A Poem for CRY
A lovely little book and a lovely little idea. Two Indian kids taking inspiration from a Dublin project called Lifelines, went about collecting favourite poems from famous Indian people. They compiled this together into a book, the proceeds of which go to CRY. The 2 kids, Avanti Maluste and Sudeep Doshi have managed to get a lot of big names to contribute, 109 in all - and they include the likes of Amitabh Bachchan, Shabana Azmi, Abdul Kalam, Vajpayee, Sonia Gandhi, Pandit Ravi Shankar, Prannoy Roy, The Dalai Lama, Azim Premji, Sachin Tendulkar, Baba Amte, Shashi Tharoor. It's a varied list, spanning different fields and their choices too end up being a pretty varied combination. Not all of them explain their choice. They are sometimes expected, sometimes surprising, but revealing just the same.
Amartya Sen has a great foreword that puts things in perspective, right at the start - "The poems are of interest not only for the merits of the poems themselves , but also for telling us something about the commitments and priorities of the selectors that are reflected in their choices. We live not only by our own thoughts formulated in isolation, but also by the ideas and phrases of others that resonate and move us." So we have an Advani choosing An Ode to the Himalayas, with a call to restore ancient Indian glories, of Rama and Krishna (how can it really be anything else!) and a Shyam Benegal choosing a chilling Auden poem that talks of the necessity of guarding against tyranny in Epitaph on a Tyrant
"When he laughed, respectable senators burst with laughter,
And when he cried the little children died in the streets."
A lot of the poems are expected, stuff we learnt in English classes growing up - Wordsworth's Daffodils, Keats' Ode to a Nightingale, Kipling's If, Frost's The Road not Taken, Tagore's Where the Mind is Without Fear. But there are many that are new and exciting and surprising. Shobha De's choice was one of my favourites - an excerpt from Neruda's Dies Slowly.
"Slowly dies who doesn't turn the table upside down,
Who's unhappy at work,
Who doesn't risk the certainties for the unknown to pursue a dream,
Who doesn't allow himself to run away from wise suggestions,
At least once in a lifetime.
Slowly dies who doesn't travel, who doesn't read,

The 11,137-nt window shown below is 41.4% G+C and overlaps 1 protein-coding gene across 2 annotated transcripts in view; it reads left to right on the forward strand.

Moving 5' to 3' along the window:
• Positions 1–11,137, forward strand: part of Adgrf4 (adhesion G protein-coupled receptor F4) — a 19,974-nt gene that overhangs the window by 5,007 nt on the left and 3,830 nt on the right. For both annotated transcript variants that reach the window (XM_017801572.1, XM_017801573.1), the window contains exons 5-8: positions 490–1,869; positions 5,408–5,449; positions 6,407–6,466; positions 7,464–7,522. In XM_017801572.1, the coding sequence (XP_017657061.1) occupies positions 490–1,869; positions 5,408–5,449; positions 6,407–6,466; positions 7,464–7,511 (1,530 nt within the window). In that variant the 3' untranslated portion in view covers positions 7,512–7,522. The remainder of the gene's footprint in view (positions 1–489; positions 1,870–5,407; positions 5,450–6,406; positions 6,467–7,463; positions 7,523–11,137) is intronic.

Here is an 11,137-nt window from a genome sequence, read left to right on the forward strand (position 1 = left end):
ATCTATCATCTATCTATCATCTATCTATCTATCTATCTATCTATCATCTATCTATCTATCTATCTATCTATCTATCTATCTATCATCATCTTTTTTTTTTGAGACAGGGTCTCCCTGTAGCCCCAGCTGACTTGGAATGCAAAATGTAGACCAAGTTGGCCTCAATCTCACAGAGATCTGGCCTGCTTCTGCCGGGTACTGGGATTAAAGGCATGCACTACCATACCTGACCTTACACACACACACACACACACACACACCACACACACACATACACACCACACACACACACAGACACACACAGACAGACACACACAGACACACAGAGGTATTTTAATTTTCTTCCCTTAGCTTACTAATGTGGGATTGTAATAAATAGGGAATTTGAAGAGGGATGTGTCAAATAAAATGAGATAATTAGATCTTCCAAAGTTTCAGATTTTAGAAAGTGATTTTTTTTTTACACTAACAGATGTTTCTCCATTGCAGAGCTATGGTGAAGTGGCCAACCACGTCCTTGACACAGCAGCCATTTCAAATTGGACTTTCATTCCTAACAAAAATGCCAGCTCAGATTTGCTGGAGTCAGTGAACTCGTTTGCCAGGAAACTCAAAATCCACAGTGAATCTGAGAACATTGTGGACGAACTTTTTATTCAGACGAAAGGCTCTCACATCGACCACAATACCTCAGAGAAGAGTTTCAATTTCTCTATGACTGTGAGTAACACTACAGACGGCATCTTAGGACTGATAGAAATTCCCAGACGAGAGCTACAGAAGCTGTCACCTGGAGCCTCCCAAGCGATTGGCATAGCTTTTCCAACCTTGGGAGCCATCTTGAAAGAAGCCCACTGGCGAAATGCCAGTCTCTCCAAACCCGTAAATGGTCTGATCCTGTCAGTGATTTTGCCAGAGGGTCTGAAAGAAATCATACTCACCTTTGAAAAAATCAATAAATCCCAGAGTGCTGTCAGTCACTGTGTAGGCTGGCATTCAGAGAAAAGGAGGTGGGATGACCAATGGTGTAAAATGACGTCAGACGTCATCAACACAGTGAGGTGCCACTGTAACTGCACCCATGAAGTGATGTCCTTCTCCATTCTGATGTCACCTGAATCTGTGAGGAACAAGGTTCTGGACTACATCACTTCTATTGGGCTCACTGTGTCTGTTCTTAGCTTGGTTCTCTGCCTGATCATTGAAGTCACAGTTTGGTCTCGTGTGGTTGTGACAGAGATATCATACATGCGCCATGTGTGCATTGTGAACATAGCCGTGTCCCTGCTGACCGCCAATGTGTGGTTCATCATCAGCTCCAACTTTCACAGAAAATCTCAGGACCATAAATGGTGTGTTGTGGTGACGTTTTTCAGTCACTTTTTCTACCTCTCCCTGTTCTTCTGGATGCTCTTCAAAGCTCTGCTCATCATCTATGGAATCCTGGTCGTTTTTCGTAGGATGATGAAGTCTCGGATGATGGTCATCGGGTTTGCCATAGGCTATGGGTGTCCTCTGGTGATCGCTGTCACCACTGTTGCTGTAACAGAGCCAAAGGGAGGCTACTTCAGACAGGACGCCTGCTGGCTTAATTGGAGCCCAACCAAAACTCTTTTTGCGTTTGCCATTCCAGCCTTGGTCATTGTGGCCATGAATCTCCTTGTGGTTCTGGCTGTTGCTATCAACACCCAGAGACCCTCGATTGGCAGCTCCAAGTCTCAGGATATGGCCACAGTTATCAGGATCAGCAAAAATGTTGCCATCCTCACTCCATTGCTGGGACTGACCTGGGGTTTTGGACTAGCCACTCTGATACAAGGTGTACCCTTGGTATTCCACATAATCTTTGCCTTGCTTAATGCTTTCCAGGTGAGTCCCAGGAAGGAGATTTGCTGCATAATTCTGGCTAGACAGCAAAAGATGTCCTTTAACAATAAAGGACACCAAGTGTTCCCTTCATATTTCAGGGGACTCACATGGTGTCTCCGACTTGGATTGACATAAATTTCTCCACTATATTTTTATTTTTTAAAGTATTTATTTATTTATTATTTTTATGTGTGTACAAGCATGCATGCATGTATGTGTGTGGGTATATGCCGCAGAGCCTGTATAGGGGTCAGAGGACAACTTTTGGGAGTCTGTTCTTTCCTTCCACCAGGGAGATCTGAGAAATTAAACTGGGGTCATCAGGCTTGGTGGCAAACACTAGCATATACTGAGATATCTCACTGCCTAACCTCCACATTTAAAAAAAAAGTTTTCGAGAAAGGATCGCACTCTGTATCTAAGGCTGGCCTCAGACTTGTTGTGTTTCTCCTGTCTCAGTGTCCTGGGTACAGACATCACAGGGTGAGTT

Who never listens to music, who doesn't find grace in himself,
Slowly dies who destroys his self-esteem,
Who spends every day to complain about either his bad luck or the never-ending rain.
Let's avoid death in small doses, keeping in mind that being alive always requests a much bigger effort than the simple fact of breathing."
You can almost see Shobha De's life in a different light after reading this.
Shashi Tharoor's choice is the Wilfred Owen poem Dulce et Decorum est. In describing the horrors of war mercilessly, it superbly undermines the warrior myths normally taught to a child - a fitting choice for a man who has worked a lifetime at the UN. Owen who died fighting WWI, brings a quality of graphic realism to the war scene that is unnerving.
"...If in some smothering dreams, you too could pace
Behind the wagon that we flung him in,
And watch the white eyes writhing in his face,
His hanging face, like a devil's sick of sin;
If you could hear, at every jolt, the blood
Come gargling from the froth-corrupted lungs
Obscene as cancer, bitter as the cud
Of vile, incurable sores on innocent tongues,--
My friend, you would not tell with such high zest
To children ardent for some desperate glory,
The old Lie: Dulce et Decorum est
Pro patria mori." (Latin for 'It is sweet and proper to die for one's country')
There are some amazing Urdu poems (thank god for the translations) - Shabana Azmi's choice is a poem of her father's as is Amitabh Bachan's; and Yash Chopra chooses a Sahir Ludhianvi one. Kaifi Azmi's poem is particularly moving. It was apparently spoken as Nehru's voice in a Hindi film, when weeping crowds thronged his funeral procession.
"Nainihaal aate hain, arthi ko kinare kar lo
Main jahan tha, inhein jaana hai vahaan se aage
Aasmaan inka, zameen inki, zamaana inka
Hain kai inke jahaan, mere jahaan se aage
Inhein kaliyan na kaho, ye hain chamansaaz, suno
Meri Aawaaz suno, pyar ka raaz suno."
It's a poem written for death, but with so much hope in it.
This is a book that inspires in many ways - through its very concept, the inspiring contributors and the inspiring poems. Buy it if you come across it. It can possibly help an underprivileged kid grow up to appreciate the beauty that mere words can bring to the world.